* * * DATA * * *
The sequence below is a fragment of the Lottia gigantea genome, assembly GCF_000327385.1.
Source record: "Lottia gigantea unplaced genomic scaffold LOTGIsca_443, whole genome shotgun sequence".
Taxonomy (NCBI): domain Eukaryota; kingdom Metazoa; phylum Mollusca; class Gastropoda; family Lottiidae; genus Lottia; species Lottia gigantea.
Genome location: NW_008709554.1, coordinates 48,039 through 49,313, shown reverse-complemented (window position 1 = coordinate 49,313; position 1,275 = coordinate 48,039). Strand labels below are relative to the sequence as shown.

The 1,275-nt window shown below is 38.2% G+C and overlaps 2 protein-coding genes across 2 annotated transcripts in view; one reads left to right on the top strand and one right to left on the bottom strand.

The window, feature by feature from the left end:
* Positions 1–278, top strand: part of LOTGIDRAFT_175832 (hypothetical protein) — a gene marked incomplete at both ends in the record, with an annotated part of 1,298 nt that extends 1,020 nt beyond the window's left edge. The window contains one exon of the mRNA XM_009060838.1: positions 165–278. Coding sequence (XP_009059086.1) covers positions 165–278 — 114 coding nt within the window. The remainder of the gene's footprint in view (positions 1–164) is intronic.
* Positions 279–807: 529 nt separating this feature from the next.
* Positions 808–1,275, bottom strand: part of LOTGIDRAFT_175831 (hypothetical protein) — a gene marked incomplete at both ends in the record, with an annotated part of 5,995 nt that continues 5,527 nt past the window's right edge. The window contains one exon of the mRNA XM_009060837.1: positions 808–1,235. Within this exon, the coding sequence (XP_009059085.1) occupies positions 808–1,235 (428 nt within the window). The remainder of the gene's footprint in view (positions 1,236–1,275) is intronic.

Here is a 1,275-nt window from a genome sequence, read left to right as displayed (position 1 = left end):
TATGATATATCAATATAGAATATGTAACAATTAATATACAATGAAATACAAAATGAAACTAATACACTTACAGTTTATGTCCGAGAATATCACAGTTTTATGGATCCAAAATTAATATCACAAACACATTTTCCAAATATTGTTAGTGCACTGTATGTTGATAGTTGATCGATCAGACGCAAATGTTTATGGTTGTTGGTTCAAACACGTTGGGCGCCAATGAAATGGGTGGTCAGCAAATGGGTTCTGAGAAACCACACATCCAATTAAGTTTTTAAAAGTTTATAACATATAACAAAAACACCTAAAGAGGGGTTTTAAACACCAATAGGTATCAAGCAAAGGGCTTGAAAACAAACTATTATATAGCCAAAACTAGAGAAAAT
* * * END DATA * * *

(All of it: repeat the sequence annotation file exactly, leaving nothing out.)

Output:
The sequence below is a fragment of the Lottia gigantea genome, assembly GCF_000327385.1.
Source record: "Lottia gigantea unplaced genomic scaffold LOTGIsca_443, whole genome shotgun sequence".
Taxonomy (NCBI): domain Eukaryota; kingdom Metazoa; phylum Mollusca; class Gastropoda; family Lottiidae; genus Lottia; species Lottia gigantea.
Genome location: NW_008709554.1, coordinates 48,039 through 49,313, shown reverse-complemented (window position 1 = coordinate 49,313; position 1,275 = coordinate 48,039). Strand labels below are relative to the sequence as shown.

The 1,275-nt window shown below is 38.2% G+C and overlaps 2 protein-coding genes across 2 annotated transcripts in view; one reads left to right on the top strand and one right to left on the bottom strand.

The window, feature by feature from the left end:
* Positions 1–278, top strand: part of LOTGIDRAFT_175832 (hypothetical protein) — a gene marked incomplete at both ends in the record, with an annotated part of 1,298 nt that extends 1,020 nt beyond the window's left edge. The window contains one exon of the mRNA XM_009060838.1: positions 165–278. Coding sequence (XP_009059086.1) covers positions 165–278 — 114 coding nt within the window. The remainder of the gene's footprint in view (positions 1–164) is intronic.
* Positions 279–807: 529 nt separating this feature from the next.
* Positions 808–1,275, bottom strand: part of LOTGIDRAFT_175831 (hypothetical protein) — a gene marked incomplete at both ends in the record, with an annotated part of 5,995 nt that continues 5,527 nt past the window's right edge. The window contains one exon of the mRNA XM_009060837.1: positions 808–1,235. Within this exon, the coding sequence (XP_009059085.1) occupies positions 808–1,235 (428 nt within the window). The remainder of the gene's footprint in view (positions 1,236–1,275) is intronic.

Here is a 1,275-nt window from a genome sequence, read left to right as displayed (position 1 = left end):
TATGATATATCAATATAGAATATGTAACAATTAATATACAATGAAATACAAAATGAAACTAATACACTTACAGTTTATGTCCGAGAATATCACAGTTTTATGGATCCAAAATTAATATCACAAACACATTTTCCAAATATTGTTAGTGCACTGTATGTTGATAGTTGATCGATCAGACGCAAATGTTTATGGTTGTTGGTTCAAACACGTTGGGCGCCAATGAAATGGGTGGTCAGCAAATGGGTTCTGAGAAACCACACATCCAATTAAGTTTTTAAAAGTTTATAACATATAACAAAAACACCTAAAGAGGGGTTTTAAACACCAATAGGTATCAAGCAAAGGGCTTGAAAACAAACTATTATATAGCCAAAACTAGAGAAAAT